Dental Implants for Children

The use of dental implants is actually usually reserved for adults but there are instances when children can take the opportunity to use them as well. Dentists who can put these in are specialists who focus on reconstructive surgery of the oral cavity. This technique is used to put in a synthetic tooth in lieu of a missing one. Since many adults suffer from gum diseases and other conditions that make them prone to losing a tooth, they are very suitable for this reconstructive technique.


The background on dental implants starts with how they are put on and what good they do for the individual. The concept is to put a metallic rod (usually titanium because it gets along well with bone) and to imbed it unto the jaw of the patient. This rod will serve as the post on which a synthetic tooth will be attached. This is a major form of surgery that requires general anesthesia due to the incision that the dentist needs to make on the gum of the missing tooth. The replacement tooth is usually introduced directly after the rod has been attached or the dentist may opt to wait for several days to see if the rod is doing well. Many dentists opt for putting the rod on during the same time that the rod is placed since this means there is no need for a second operation to reopen the incision and introduce the tooth. For some of the more delicate operations, the dental specialist may wait to check on the status of the rod before completing the dental implants.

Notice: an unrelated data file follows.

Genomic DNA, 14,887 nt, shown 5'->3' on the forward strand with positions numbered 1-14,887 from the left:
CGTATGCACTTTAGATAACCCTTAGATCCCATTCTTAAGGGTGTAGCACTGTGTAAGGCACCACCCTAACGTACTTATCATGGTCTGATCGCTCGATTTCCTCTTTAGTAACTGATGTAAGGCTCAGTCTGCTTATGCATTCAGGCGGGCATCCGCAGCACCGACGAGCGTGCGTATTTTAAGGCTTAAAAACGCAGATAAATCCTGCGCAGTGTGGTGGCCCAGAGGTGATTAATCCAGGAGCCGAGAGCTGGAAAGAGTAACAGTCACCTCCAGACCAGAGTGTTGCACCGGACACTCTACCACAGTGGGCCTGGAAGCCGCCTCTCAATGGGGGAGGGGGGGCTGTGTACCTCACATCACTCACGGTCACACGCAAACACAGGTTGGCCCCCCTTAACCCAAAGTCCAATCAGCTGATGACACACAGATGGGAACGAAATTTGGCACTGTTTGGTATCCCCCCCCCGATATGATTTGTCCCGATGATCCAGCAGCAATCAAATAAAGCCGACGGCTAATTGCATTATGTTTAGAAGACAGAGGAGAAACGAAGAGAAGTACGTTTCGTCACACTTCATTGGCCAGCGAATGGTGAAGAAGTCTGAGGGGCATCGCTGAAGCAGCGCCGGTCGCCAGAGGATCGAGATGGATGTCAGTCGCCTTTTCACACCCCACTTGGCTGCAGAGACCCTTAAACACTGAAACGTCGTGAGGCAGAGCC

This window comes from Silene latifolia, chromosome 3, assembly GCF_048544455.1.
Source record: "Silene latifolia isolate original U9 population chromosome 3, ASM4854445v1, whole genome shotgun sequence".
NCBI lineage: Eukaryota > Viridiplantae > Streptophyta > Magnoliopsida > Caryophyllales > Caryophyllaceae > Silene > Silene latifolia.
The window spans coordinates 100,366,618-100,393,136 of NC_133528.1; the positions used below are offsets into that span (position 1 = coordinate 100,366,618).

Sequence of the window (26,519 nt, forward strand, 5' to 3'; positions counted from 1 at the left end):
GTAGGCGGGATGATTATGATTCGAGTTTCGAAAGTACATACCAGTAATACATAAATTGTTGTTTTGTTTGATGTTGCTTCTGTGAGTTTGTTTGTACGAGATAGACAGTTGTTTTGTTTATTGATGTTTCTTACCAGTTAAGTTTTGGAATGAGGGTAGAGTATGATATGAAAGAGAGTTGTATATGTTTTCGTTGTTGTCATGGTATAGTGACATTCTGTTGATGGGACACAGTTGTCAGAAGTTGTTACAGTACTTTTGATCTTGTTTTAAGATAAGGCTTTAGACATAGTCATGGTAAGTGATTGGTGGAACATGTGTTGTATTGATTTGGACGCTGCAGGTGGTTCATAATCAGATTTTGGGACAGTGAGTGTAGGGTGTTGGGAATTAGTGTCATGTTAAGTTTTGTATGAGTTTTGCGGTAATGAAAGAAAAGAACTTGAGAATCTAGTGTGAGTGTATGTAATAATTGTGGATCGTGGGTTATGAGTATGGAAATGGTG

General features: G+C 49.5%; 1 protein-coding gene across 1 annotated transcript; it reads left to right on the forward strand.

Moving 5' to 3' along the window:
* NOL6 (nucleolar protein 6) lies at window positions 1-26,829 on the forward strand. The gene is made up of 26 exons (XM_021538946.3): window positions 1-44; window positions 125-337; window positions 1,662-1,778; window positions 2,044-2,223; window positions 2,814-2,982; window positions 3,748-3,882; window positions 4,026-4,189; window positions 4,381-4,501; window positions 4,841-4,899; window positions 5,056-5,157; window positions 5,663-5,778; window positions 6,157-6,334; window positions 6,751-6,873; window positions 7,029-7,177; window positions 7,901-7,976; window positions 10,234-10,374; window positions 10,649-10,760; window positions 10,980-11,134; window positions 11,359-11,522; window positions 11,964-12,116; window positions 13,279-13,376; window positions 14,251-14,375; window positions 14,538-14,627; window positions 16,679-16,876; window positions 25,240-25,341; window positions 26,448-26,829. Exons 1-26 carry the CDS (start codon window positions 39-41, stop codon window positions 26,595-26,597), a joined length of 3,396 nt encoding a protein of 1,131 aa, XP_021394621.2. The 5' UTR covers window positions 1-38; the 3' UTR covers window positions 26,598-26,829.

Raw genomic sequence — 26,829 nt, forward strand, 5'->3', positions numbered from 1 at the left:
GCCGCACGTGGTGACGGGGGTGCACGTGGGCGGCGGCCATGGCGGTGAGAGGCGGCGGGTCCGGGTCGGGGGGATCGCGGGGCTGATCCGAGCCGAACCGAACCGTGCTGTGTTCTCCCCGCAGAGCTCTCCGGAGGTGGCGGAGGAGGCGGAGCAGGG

The aspect that children present to dental specialists of this nature is the challenge of knowing when to place these. The favorable aspect of adults is that their growth has stopped and there is no danger of the crowding or gaps since there will be little movement from the adults’ oral cavity. On the other hand, children’s jaws and oral cavities will continue to grow until they reach the age of eighteen or thereabouts. It is not usual for children to lose their permanent teeth but accidents do happen and they can lose these while they are still young. The danger of putting dental implants while they are still too young is prominent because of the continuous growth that the oral cavity experiences. Some dentists give the go ahead for the implantation when the child already has a complete set of permanent teeth. This may be around the age of thirteen to fifteen years old. The risk that the implant will not move along with the changes that come naturally with growth is very high if the child is still young. If this happens, it may need another operation to move or change the current one in order to go with the projected growth of the child.

This is just a general overview of the use of dental implants on children. Many dentists believe that it is best to wait for the appropriate time before implanting.

Source by Abigail Aaronson

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